Medical marijuana and decriminalization legislation pending
Rep. Mike Colona (D-St. Louis), long a champion of medical marijuana patients in Missouri, has reintroduced legislation that would remove criminal penalties for the medical use of marijuana. House Bill 688 would allow patients with debilitating medical conditions whose physicians recommend marijuana to possess up to one ounce of useable marijuana. Patients could obtain marijuana from state-registered dispensaries, cultivate their own marijuana, or appoint a caregiver to grow it for them.
Support for allowing medical marijuana is strong in the region: Polls have shown 58% support in Iowa and 63% in Illinois. On Election Day, a medical marijuana initiative nearly passed in Arkansas. Legislators won’t know that their constituents support HB 688, though, unless you contact them and share your support for medical marijuana.
In other news, Rep. Rory Ellinger has introduced legislation that would reduce the penalties for possession of marijuana. HB 512, based on an ordinance that MPP helped put in place in Columbia, would punish marijuana possession with a fine of no more than $250, rather than the possibility of jail time. Jail is a place for real criminals, and police have better things to do than arrest someone for using a substance safer than alcohol. Please also urge your legislators to support this common-sense reform.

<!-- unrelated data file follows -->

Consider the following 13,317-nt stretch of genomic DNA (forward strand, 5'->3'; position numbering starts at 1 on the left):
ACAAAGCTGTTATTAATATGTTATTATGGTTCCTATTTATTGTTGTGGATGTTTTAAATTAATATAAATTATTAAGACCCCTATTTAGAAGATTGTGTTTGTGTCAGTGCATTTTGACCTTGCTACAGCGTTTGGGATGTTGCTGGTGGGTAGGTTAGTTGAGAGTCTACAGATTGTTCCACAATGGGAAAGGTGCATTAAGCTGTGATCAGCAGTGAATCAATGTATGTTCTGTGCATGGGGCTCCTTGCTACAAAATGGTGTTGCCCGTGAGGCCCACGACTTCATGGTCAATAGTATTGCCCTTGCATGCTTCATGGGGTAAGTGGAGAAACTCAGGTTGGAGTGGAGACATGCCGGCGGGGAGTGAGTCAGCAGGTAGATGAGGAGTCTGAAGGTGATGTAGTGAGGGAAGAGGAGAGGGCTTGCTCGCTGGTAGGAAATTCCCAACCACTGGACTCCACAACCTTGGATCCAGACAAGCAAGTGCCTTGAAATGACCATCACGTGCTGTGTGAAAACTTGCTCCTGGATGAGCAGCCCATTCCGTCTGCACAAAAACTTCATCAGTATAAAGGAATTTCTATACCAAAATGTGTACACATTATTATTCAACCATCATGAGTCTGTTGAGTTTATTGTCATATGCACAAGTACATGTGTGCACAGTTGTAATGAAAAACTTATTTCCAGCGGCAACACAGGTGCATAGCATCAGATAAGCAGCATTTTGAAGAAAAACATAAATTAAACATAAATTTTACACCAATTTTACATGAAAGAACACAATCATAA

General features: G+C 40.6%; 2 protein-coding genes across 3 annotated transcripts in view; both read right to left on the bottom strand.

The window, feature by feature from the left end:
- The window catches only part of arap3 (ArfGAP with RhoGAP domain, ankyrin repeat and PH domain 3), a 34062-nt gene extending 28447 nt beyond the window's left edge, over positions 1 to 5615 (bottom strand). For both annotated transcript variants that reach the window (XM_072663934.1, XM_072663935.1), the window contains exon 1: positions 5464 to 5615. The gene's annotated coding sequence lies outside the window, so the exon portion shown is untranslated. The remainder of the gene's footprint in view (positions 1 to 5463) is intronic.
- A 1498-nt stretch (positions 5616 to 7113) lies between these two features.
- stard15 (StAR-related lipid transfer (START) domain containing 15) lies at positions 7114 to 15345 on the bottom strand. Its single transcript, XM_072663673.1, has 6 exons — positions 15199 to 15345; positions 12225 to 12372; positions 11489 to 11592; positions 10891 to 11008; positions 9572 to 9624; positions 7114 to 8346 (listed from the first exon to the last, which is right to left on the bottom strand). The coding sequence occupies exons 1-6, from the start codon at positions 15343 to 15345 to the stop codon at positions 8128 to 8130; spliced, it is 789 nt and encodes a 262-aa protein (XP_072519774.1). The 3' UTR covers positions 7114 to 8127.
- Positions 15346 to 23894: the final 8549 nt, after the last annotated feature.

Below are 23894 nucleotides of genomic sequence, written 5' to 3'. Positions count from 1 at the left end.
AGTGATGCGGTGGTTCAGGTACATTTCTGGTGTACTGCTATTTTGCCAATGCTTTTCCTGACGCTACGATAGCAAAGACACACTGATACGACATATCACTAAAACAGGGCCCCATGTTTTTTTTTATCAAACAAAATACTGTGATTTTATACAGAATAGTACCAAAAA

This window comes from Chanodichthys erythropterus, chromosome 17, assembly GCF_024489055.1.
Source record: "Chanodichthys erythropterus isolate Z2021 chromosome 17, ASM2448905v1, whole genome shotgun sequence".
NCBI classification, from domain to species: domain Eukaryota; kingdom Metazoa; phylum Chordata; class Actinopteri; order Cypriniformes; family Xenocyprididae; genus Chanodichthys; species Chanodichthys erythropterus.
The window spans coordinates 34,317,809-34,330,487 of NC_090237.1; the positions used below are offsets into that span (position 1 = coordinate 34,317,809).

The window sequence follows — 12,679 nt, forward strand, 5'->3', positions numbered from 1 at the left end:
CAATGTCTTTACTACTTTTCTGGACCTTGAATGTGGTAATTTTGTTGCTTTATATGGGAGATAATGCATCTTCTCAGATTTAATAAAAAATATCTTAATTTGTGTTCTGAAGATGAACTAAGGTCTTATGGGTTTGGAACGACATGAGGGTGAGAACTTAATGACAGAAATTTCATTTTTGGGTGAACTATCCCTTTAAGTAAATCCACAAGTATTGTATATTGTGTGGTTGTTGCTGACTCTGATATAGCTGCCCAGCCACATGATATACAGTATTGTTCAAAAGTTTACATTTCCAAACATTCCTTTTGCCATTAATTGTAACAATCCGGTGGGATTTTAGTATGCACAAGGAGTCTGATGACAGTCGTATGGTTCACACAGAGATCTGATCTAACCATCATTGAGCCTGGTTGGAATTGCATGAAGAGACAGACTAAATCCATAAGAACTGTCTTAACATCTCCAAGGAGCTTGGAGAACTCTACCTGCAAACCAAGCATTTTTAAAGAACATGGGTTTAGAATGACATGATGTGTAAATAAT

On April 29, the city of St. Louis took an important step in addressing the government’s failed war on marijuana when Mayor Slay signed the city’s first marijuana decriminalization ordinance. The new ordinance reduces penalties for possession of up to 35 grams (or 1 ¼ ounces) of marijuana, dropping it from a misdemeanor to a civil infraction in most cases. The new law goes into effect June 1, 2013. To see a copy of the bill signed by the mayor, click here.
Marijuana laws in Missouri
Missouri has some of the harshest marijuana laws in the country. Possession of any amount of marijuana — even as little as a gram — can be punished by up to a year in prison and a $1,000 fine. Possession of over 35 grams — about 1.25 ounces — is a felony subject to up to a seven-year prison sentence and a $5,000 fine. You can read more about the effects of Missouri’s harsh marijuana laws (like the fact that over 91% of marijuana arrests in Missouri are for simple possession) in this 2009 report by Jon Gettman, Ph.D.
Thank you for supporting the Marijuana Policy Project and all of our allies. If you have any questions concerning the status of marijuana policy reform in Missouri, you can contact us by email at firstname.lastname@example.org.
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